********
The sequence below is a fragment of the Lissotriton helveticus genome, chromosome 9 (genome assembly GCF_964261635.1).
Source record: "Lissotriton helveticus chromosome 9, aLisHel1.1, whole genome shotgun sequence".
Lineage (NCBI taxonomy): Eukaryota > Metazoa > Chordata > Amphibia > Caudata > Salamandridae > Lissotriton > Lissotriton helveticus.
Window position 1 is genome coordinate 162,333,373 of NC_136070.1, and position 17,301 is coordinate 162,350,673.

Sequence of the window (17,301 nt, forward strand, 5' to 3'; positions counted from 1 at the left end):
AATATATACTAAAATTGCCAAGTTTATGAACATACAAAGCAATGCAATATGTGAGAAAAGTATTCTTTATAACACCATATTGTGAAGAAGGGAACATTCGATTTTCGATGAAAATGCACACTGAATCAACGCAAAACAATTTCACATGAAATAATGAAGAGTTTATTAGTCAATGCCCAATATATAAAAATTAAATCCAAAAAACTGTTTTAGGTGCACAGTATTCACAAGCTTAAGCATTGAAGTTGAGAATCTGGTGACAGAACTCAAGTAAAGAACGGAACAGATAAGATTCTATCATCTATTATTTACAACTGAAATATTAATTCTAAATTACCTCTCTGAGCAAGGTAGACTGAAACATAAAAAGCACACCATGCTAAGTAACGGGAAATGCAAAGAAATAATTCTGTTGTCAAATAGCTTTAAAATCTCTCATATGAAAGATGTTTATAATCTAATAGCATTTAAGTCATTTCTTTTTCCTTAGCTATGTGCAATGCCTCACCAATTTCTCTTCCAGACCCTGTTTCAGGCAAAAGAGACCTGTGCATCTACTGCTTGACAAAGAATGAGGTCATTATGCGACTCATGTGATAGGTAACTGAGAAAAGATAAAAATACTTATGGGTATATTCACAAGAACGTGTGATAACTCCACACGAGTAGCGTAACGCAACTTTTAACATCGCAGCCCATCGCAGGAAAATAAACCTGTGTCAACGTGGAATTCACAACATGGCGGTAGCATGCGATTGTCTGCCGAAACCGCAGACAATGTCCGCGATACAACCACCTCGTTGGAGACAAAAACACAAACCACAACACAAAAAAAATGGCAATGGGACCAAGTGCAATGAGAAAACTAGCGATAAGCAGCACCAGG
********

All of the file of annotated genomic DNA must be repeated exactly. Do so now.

The sequence below is a fragment of the Lissotriton helveticus genome, chromosome 9 (genome assembly GCF_964261635.1).
Source record: "Lissotriton helveticus chromosome 9, aLisHel1.1, whole genome shotgun sequence".
Lineage (NCBI taxonomy): Eukaryota > Metazoa > Chordata > Amphibia > Caudata > Salamandridae > Lissotriton > Lissotriton helveticus.
Window position 1 is genome coordinate 162,333,373 of NC_136070.1, and position 17,301 is coordinate 162,350,673.

Sequence of the window (17,301 nt, forward strand, 5' to 3'; positions counted from 1 at the left end):
AATATATACTAAAATTGCCAAGTTTATGAACATACAAAGCAATGCAATATGTGAGAAAAGTATTCTTTATAACACCATATTGTGAAGAAGGGAACATTCGATTTTCGATGAAAATGCACACTGAATCAACGCAAAACAATTTCACATGAAATAATGAAGAGTTTATTAGTCAATGCCCAATATATAAAAATTAAATCCAAAAAACTGTTTTAGGTGCACAGTATTCACAAGCTTAAGCATTGAAGTTGAGAATCTGGTGACAGAACTCAAGTAAAGAACGGAACAGATAAGATTCTATCATCTATTATTTACAACTGAAATATTAATTCTAAATTACCTCTCTGAGCAAGGTAGACTGAAACATAAAAAGCACACCATGCTAAGTAACGGGAAATGCAAAGAAATAATTCTGTTGTCAAATAGCTTTAAAATCTCTCATATGAAAGATGTTTATAATCTAATAGCATTTAAGTCATTTCTTTTTCCTTAGCTATGTGCAATGCCTCACCAATTTCTCTTCCAGACCCTGTTTCAGGCAAAAGAGACCTGTGCATCTACTGCTTGACAAAGAATGAGGTCATTATGCGACTCATGTGATAGGTAACTGAGAAAAGATAAAAATACTTATGGGTATATTCACAAGAACGTGTGATAACTCCACACGAGTAGCGTAACGCAACTTTTAACATCGCAGCCCATCGCAGGAAAATAAACCTGTGTCAACGTGGAATTCACAACATGGCGGTAGCATGCGATTGTCTGCCGAAACCGCAGACAATGTCCGCGATACAACCACCTCGTTGGAGACAAAAACACAAACCACAACACAAAAAAAATGGCAATGGGACCAAGTGCAATGAGAAAACTAGCGATAAGCAGCACCAGG